President Bush urged more patience on troop withdrawals in Iraq last Wednesday, outlining a strategy aimed at reducing U.S. forces there, but refusing to give the departure timeline demanded by his critics.

“Setting an artificial deadline to withdraw would send a signal to our enemies that if they wait long enough, America will cut and run and abandon its friends,” he said.

Addressing an auditorium filled with Midshipmen, Bush gave the speech at the U.S. Naval Academy in part to clarify what critics have called a muddled message on how his administration plans to transfer security responsibilities to Iraqi forces and exit the region. It comes at a time when American fatalities there have passed 2,100, public discontent with the war is at an all-time high, and his approval ratings are at some of the lowest levels of his presidency.

He spurned calls to set a deadline for U.S. forces to leave Iraq, an idea gaining popularity in Washington because of critics like Rep. John Murtha, D-Pa., a decorated veteran who initially supported the war but has since urged immediate troop withdrawal.

And in Maryland, exiting Iraq has become a political platform plank, most recently with Oz Bengur, a Democratic candidate for Maryland’s 3rd Congressional District, announcing an 18-month withdrawal plan on Tuesday.

Bush said he will continue to resist political pressure on any decisions involving troop levels.

“These decisions . . . will be driven by the conditions on the ground in Iraq and the good judgment of our commanders, not by artificial timetables set by politicians in Washington,” he said, adding that he will recommend additional troops if circumstances warrant.

Current troop levels in the region number about 160,000, a recent increase from 137,000 in anticipation of elections this December to replace the Iraqi interim government.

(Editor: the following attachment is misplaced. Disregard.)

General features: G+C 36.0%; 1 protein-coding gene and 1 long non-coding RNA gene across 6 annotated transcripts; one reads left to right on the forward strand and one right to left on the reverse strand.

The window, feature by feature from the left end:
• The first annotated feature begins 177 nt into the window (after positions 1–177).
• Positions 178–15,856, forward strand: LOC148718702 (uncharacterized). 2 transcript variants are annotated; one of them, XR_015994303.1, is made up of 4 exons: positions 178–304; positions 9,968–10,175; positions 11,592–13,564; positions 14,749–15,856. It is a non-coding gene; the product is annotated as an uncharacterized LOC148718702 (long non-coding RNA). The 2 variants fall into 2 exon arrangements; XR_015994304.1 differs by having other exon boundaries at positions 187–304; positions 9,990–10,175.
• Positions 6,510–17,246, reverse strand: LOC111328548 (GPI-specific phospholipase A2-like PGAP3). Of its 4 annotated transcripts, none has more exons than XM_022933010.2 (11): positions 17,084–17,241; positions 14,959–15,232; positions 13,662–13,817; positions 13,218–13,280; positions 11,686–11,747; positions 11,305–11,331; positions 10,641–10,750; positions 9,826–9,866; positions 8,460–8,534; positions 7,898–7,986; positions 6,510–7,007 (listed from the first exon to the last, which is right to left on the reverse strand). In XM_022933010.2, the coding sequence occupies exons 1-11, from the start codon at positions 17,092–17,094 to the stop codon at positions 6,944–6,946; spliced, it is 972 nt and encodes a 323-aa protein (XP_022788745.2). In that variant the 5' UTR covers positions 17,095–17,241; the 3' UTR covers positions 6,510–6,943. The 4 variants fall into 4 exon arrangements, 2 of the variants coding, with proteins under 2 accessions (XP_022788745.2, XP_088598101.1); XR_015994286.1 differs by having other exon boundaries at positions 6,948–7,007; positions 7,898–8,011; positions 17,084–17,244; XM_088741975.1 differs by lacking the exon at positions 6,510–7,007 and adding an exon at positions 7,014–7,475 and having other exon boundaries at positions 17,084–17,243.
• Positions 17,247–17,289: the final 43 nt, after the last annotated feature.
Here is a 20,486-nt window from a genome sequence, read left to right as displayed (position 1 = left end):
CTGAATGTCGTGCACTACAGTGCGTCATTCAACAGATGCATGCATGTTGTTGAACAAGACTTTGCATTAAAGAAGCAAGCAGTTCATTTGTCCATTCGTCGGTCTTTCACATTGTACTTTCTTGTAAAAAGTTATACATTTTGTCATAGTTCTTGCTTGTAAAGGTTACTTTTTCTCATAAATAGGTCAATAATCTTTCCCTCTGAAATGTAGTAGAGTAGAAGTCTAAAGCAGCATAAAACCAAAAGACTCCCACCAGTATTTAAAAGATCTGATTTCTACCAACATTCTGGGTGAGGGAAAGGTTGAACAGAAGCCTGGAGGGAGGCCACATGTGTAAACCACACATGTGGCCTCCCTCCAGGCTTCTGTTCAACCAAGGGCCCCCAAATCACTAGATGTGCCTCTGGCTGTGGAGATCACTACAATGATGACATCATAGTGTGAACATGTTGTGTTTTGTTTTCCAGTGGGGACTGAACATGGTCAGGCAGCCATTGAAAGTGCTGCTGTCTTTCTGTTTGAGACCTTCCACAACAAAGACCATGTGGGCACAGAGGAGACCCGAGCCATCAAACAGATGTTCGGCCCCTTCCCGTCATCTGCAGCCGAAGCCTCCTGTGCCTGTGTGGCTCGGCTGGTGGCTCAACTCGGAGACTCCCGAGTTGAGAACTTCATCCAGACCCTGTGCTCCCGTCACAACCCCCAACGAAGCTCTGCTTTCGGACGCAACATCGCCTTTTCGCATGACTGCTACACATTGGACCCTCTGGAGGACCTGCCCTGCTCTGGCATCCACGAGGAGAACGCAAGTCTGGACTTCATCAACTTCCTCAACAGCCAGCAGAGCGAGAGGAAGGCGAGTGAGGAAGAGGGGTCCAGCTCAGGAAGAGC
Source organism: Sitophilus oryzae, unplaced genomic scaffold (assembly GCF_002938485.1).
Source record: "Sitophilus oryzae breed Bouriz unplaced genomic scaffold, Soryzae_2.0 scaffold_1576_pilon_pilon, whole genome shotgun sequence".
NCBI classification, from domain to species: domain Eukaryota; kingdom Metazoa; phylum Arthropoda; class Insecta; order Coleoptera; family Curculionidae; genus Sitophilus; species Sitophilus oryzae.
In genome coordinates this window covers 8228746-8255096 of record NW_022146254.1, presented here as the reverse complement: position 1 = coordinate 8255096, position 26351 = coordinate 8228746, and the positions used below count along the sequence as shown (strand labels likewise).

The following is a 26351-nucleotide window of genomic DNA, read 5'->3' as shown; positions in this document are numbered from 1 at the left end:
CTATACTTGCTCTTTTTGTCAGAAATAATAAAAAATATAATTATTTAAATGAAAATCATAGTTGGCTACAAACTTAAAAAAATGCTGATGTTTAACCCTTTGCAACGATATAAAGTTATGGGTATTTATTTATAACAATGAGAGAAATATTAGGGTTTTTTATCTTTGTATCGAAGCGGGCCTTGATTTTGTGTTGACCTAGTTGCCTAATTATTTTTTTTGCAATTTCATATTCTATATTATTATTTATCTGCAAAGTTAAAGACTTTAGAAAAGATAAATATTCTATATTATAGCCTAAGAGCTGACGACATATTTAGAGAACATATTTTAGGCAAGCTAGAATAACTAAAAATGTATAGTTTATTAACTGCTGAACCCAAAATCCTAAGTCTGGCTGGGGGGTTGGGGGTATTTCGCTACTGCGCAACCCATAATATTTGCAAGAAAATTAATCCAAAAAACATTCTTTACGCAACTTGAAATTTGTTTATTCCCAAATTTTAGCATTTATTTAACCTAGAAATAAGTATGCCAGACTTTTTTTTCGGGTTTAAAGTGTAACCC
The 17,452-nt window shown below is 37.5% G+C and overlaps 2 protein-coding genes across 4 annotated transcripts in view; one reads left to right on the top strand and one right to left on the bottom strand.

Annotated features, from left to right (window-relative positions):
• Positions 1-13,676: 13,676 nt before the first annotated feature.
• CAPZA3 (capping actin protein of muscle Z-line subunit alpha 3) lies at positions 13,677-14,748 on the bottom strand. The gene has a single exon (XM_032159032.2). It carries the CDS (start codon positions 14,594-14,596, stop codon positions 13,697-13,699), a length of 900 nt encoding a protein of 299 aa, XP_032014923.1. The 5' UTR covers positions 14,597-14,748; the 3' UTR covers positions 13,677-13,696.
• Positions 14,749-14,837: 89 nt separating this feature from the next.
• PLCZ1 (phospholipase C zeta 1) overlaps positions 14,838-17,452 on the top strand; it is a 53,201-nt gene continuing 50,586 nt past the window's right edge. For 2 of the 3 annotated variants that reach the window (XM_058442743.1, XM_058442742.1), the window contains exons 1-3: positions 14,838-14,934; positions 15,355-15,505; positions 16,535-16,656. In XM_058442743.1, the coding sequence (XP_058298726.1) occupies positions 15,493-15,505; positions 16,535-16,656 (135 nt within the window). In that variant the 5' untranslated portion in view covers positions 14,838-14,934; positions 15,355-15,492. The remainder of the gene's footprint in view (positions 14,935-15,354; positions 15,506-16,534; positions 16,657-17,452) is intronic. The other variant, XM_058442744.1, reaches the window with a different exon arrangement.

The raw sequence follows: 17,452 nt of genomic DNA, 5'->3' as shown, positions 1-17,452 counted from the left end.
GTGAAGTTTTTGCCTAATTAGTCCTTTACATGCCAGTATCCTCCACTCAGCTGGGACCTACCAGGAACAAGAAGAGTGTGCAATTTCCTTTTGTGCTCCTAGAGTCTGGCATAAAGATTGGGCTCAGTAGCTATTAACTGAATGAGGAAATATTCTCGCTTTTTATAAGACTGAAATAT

During his speech, the president also unveiled his “National Strategy for Victory in Iraq,” a document outlining broad goals of encouraging the nation’s political stability, helping local forces control their own security and reforming the Iraqi economy and infrastructure.

“Our goal is to train enough Iraqi forces so they can carry the fight. This will take time and patience.” Bush said. “We will never back down, we will never give in, and we will never accept anything less than complete victory.”

Along those lines, the president defined what would constitute victory in Iraq, contrasting the current engagement with the declaration on the USS Missouri signaling the end of World War II.

“In Iraq, there will not be a signing ceremony on the deck of a battleship,” Bush said. “Victory will come when the terrorists and Saddamists can no longer threaten Iraq’s democracy, when the Iraqi security forces can provide for the safety of their own citizens and when Iraq is not a safe haven for terrorists to plot new attacks on our nation.”

As the president spoke, a handful of demonstrators gathered outside the academy gates carrying homemade signs.

 Wilson, one of the protestors

“Every place Bush goes, someone should be there to say something is wrong,” said Kathy Winter of Crownsville, the first of the protesters to